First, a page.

12 Apr What Is Reading Fluency? Why Is It Important?
Fluency is the ability to read “like you speak”. Hudson, Lane, and Pullen define fluency this way: “Reading fluency is made up of at least three key elements: accurate reading of connected text at a conversational rate with appropriate prosody or expression.” Nonfluent readers suffer in at least one of these aspects of reading: they make many mistakes, they read slowly, or they don’t read with appropriate expression and phrasing.
Over 30 years of research indicates that fluency is one of the critical building blocks of reading, because fluency development is directly related to comprehension. Here are the results of one study by Fuchs, Fuchs, Hosp, and Jenkins that shows how oral reading fluency correlates highly with reading comprehension.
|Cloze (fill in the blank)||.72|
|Oral Reading Fluency||.91|
To interpret this type of correlation data, consider that a perfect match would be 1.0. As you can see, oral recall/retelling, fill in the blank, and question answering are all above 0.6, which indicates there is a strong correlation. But oral reading fluency is by far the strongest, with a .91 correlation.
Why are reading fluency and reading comprehension so highly correlated?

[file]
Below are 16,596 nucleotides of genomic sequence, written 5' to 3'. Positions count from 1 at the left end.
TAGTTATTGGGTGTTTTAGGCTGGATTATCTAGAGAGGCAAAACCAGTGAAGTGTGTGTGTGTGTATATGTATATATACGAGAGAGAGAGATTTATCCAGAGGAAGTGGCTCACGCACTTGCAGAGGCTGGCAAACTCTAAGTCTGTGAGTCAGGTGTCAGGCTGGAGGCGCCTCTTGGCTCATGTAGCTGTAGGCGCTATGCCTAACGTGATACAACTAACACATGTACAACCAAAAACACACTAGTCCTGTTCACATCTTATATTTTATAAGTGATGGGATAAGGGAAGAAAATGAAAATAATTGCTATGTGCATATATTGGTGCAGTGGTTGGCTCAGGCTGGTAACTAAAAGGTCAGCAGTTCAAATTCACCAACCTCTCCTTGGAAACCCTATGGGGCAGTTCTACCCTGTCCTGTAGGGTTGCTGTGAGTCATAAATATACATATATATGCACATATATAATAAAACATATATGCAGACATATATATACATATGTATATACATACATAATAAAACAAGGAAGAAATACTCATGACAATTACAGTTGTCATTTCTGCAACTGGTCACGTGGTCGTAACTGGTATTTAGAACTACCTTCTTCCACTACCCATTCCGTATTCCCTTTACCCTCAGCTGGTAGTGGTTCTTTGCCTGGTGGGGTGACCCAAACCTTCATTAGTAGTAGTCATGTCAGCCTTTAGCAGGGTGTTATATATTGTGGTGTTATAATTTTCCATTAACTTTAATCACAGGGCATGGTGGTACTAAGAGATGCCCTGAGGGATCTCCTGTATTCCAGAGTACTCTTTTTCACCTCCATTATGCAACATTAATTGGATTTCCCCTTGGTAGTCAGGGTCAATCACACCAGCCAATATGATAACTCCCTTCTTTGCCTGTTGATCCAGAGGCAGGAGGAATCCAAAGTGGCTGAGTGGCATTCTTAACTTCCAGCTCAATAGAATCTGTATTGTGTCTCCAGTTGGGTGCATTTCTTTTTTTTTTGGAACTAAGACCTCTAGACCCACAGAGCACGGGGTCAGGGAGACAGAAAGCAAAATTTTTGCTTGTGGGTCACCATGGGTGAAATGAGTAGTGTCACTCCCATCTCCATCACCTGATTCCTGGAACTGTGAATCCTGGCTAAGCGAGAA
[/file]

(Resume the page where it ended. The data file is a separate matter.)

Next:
When a person attempts to speak a language in which he has not become automatic yet, he will necessarily have to divide his attention between the content of his message and the language itself. He will therefore speak haltingly and with great difficulty. As explained in the Journal of Learning Disabilities, “if the skill on the primary task is automatized, it will not be disrupted by concurrent processing on the secondary task because automatic processing does not take up attentional resources. If, on the contrary, the skill is not automatized, it will be disrupted by concurrent processing of a second skill because two skills are then competing for limited attentional resources.” This also applies to the act of reading. The reader, who is unable to read fluently, is forced to apply all his concentration to the reception of the message, and therefore has “no concentration left” to focus on meaning. However, readers who can read fluently are able to focus their attention on meaning.